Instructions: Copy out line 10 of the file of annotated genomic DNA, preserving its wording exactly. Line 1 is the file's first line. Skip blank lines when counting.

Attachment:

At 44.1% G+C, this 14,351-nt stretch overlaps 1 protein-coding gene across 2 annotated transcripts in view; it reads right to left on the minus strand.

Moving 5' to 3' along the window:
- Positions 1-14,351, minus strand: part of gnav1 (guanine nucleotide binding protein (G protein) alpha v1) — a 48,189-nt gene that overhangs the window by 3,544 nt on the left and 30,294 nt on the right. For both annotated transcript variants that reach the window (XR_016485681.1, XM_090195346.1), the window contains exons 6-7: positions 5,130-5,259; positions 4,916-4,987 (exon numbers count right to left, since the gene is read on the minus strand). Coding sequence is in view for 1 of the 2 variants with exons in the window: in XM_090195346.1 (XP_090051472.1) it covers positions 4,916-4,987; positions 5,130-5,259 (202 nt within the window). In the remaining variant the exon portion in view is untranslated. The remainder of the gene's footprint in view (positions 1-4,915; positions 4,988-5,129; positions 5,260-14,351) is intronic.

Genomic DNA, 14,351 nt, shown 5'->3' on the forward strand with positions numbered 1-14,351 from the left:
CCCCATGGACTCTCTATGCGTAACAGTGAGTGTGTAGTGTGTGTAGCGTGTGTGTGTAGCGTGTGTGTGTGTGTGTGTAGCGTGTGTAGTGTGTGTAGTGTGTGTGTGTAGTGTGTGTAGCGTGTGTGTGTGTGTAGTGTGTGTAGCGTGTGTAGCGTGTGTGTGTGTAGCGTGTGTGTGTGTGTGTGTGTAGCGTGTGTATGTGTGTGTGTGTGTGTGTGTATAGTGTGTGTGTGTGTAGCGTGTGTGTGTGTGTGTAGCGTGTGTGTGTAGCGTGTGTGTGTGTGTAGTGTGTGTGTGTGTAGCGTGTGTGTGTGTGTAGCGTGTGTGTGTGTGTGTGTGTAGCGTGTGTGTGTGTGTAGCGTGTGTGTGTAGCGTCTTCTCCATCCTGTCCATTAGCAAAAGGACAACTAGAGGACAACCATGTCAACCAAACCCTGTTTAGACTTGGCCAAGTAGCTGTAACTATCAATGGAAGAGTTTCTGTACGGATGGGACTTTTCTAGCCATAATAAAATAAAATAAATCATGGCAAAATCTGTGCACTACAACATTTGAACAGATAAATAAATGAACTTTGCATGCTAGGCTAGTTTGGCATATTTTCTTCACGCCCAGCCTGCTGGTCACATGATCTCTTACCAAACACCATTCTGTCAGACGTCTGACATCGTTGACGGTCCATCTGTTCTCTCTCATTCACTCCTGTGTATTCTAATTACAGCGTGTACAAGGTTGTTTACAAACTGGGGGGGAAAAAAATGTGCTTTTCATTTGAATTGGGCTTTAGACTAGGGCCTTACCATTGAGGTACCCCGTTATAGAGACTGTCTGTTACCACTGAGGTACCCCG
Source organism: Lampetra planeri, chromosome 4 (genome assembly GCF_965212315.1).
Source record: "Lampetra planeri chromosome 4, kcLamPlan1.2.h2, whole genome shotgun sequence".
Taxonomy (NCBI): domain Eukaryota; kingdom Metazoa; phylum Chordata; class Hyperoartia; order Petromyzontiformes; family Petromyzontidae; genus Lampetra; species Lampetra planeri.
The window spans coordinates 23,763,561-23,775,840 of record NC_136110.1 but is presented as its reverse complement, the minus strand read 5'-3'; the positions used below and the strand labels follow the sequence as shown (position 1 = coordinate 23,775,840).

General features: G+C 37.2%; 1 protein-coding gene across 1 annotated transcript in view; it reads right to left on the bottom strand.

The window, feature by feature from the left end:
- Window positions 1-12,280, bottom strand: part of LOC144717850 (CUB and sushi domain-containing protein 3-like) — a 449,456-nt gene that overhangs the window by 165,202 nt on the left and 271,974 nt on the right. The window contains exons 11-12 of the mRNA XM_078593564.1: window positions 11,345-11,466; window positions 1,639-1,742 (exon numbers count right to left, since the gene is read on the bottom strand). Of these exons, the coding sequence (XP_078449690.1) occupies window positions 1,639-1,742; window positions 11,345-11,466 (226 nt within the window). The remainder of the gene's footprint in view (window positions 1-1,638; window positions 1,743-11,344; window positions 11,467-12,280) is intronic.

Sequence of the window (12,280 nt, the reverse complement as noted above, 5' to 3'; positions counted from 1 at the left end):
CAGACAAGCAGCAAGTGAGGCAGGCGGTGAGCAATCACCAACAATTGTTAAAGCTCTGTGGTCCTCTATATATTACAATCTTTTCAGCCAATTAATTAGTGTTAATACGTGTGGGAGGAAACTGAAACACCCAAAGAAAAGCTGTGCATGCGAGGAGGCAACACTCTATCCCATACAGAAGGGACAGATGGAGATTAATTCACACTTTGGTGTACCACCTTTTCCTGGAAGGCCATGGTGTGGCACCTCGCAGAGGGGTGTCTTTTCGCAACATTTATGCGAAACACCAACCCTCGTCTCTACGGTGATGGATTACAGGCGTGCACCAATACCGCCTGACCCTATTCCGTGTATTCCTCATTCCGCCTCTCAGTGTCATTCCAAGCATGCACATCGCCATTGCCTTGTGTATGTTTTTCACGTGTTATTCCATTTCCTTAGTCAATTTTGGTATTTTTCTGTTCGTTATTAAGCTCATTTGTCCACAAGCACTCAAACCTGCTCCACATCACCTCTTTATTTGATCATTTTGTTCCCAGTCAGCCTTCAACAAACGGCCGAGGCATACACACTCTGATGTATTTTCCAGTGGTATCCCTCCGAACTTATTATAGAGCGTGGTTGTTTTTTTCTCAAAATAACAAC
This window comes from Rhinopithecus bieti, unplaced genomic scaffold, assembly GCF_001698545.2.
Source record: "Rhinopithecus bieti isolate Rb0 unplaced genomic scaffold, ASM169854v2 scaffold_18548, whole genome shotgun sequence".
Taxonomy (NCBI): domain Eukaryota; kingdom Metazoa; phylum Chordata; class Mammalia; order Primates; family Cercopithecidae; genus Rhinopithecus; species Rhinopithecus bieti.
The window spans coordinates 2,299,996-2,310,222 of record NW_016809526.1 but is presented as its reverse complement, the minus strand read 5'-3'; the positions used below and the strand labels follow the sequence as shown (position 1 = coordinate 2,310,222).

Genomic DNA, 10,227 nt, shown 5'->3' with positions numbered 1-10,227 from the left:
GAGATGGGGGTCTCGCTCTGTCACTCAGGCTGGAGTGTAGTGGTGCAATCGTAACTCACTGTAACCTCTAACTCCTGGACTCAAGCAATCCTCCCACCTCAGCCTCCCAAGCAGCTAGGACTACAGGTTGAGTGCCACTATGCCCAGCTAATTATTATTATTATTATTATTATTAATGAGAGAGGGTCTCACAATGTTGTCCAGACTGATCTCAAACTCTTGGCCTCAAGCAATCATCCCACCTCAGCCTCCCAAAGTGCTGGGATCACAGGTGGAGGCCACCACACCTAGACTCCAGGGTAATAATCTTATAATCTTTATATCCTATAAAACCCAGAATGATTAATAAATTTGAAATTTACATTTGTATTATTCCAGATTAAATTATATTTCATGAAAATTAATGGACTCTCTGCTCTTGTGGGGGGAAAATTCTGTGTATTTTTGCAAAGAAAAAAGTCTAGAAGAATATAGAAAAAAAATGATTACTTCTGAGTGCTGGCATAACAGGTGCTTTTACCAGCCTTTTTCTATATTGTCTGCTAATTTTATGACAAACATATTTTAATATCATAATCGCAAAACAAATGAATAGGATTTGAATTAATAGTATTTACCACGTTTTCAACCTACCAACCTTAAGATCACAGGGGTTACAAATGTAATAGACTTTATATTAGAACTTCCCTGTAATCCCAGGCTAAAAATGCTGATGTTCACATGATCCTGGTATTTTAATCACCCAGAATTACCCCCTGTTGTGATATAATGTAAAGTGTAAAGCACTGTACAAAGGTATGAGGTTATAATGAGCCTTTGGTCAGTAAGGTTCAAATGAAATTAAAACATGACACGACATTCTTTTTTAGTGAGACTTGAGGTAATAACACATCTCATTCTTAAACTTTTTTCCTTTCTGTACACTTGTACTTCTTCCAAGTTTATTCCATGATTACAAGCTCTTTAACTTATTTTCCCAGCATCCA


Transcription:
General features: G+C 37.2%; 1 protein-coding gene across 1 annotated transcript in view; it reads right to left on the bottom strand.